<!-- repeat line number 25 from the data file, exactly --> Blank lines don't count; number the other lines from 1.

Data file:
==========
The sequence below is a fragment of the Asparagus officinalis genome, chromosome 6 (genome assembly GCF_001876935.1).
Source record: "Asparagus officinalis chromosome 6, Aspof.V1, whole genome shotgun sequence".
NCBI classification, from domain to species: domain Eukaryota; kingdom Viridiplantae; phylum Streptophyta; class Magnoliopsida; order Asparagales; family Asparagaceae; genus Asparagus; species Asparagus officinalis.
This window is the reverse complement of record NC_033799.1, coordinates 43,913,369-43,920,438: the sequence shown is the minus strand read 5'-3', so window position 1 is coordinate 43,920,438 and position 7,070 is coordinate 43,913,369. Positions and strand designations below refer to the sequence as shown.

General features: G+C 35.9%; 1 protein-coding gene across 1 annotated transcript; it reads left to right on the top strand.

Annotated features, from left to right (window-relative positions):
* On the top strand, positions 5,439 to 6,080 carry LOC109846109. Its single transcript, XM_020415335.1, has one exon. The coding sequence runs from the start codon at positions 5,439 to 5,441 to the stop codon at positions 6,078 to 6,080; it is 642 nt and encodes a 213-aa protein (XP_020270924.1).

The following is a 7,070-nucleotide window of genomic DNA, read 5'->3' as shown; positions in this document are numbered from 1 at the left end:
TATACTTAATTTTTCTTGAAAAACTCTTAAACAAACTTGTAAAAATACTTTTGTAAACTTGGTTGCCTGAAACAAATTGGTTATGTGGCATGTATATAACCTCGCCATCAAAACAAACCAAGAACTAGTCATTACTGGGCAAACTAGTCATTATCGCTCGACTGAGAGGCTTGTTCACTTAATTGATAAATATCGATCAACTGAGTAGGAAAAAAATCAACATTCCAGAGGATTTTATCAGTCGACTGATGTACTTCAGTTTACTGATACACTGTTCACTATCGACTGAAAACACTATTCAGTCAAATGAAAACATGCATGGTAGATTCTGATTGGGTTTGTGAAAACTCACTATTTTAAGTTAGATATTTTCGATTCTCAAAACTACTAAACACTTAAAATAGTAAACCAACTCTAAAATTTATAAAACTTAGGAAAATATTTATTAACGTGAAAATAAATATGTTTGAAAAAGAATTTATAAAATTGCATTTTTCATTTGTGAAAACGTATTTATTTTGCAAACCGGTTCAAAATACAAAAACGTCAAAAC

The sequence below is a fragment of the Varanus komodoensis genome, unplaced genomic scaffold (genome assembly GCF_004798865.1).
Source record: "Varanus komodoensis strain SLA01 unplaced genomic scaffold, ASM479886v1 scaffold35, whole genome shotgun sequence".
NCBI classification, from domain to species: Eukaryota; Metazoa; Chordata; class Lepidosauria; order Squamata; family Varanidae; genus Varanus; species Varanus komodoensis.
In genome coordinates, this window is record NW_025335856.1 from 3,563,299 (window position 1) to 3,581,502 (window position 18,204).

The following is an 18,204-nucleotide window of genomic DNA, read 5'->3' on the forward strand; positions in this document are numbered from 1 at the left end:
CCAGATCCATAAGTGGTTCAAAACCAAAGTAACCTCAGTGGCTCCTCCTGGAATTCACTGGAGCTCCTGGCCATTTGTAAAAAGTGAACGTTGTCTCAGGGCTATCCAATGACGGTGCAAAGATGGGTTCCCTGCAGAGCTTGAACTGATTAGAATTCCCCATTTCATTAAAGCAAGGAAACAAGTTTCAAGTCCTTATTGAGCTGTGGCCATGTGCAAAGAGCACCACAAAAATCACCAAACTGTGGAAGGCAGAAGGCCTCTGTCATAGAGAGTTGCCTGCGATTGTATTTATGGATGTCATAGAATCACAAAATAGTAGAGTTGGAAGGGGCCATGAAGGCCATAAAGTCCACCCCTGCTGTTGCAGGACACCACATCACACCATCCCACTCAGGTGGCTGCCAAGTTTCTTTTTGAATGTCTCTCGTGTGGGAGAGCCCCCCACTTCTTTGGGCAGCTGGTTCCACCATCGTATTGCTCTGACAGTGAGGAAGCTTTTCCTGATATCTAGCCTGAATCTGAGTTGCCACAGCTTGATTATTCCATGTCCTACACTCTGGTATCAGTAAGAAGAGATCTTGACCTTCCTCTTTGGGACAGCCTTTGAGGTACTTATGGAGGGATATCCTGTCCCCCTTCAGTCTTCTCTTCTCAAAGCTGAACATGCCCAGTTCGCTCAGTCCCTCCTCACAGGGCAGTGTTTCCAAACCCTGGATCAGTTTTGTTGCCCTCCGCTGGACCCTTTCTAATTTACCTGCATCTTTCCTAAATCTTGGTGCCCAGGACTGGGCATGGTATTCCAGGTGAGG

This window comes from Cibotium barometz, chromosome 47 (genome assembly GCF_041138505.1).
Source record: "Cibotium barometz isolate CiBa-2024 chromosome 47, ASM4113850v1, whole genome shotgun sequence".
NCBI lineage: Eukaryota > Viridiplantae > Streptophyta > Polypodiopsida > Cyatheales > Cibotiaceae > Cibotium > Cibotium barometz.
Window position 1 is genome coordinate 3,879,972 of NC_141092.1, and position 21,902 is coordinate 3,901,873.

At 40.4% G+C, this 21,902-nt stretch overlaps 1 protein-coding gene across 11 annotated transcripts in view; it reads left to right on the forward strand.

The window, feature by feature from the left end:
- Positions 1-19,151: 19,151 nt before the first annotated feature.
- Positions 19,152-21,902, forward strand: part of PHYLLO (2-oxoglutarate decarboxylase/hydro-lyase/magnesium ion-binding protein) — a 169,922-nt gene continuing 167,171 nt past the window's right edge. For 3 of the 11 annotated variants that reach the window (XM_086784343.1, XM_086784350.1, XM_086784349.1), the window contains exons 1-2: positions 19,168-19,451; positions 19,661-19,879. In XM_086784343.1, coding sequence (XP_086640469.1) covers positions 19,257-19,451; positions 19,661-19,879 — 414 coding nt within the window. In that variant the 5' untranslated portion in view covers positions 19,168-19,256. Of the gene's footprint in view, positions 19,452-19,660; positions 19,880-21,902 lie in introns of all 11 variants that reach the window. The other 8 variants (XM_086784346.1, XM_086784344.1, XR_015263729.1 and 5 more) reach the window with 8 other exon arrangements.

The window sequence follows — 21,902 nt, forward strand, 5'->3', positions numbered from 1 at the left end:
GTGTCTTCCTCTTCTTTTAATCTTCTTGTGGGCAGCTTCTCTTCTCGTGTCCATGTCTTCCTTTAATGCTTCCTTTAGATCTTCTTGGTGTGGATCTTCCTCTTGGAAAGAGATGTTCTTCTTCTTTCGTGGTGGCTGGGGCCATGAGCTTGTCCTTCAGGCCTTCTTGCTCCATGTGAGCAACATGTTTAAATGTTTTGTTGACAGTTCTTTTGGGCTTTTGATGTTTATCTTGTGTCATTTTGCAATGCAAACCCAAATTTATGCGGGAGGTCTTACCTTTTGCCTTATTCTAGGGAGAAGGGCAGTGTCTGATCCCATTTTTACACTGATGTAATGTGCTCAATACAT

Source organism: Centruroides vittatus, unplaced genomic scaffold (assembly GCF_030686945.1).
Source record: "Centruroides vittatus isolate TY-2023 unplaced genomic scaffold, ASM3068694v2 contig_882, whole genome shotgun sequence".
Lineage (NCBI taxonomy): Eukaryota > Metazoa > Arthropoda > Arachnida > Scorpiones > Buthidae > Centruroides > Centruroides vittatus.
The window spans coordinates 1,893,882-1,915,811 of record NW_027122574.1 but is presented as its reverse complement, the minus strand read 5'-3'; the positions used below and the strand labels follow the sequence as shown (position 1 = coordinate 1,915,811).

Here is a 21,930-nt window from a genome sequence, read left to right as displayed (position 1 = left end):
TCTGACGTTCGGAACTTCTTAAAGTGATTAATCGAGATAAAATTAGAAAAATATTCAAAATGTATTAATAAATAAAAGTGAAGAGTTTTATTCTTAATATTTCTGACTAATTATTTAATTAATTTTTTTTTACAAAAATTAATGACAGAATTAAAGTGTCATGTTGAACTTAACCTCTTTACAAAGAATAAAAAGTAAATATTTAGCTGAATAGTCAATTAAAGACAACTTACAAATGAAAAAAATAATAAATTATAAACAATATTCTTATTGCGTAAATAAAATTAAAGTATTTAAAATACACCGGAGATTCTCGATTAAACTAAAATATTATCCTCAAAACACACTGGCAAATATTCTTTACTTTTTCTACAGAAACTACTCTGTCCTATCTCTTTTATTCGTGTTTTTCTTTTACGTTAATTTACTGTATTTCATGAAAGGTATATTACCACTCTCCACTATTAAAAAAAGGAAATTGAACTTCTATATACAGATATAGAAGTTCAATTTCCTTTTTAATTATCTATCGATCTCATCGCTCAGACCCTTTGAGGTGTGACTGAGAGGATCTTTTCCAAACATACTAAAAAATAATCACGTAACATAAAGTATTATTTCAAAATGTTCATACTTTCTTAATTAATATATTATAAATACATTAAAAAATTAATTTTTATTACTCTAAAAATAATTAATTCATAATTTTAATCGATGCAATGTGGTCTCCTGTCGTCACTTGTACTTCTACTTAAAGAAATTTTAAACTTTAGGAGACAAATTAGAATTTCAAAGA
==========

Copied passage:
GTGTCTTCCTCTTCTTTTAATCTTCTTGTGGGCAGCTTCTCTTCTCGTGTCCATGTCTTCCTTTAATGCTTCCTTTAGATCTTCTTGGTGTGGATCTTCCTCTTGGAAAGAGATGTTCTTCTTCTTTCGTGGTGGCTGGGGCCATGAGCTTGTCCTTCAGGCCTTCTTGCTCCATGTGAGCAACATGTTTAAATGTTTTGTTGACAGTTCTTTTGGGCTTTTGATGTTTATCTTGTGTCATTTTGCAATGCAAACCCAAATTTATGCGGGAGGTCTTACCTTTTGCCTTATTCTAGGGAGAAGGGCAGTGTCTGATCCCATTTTTACACTGATGTAATGTGCTCAATACAT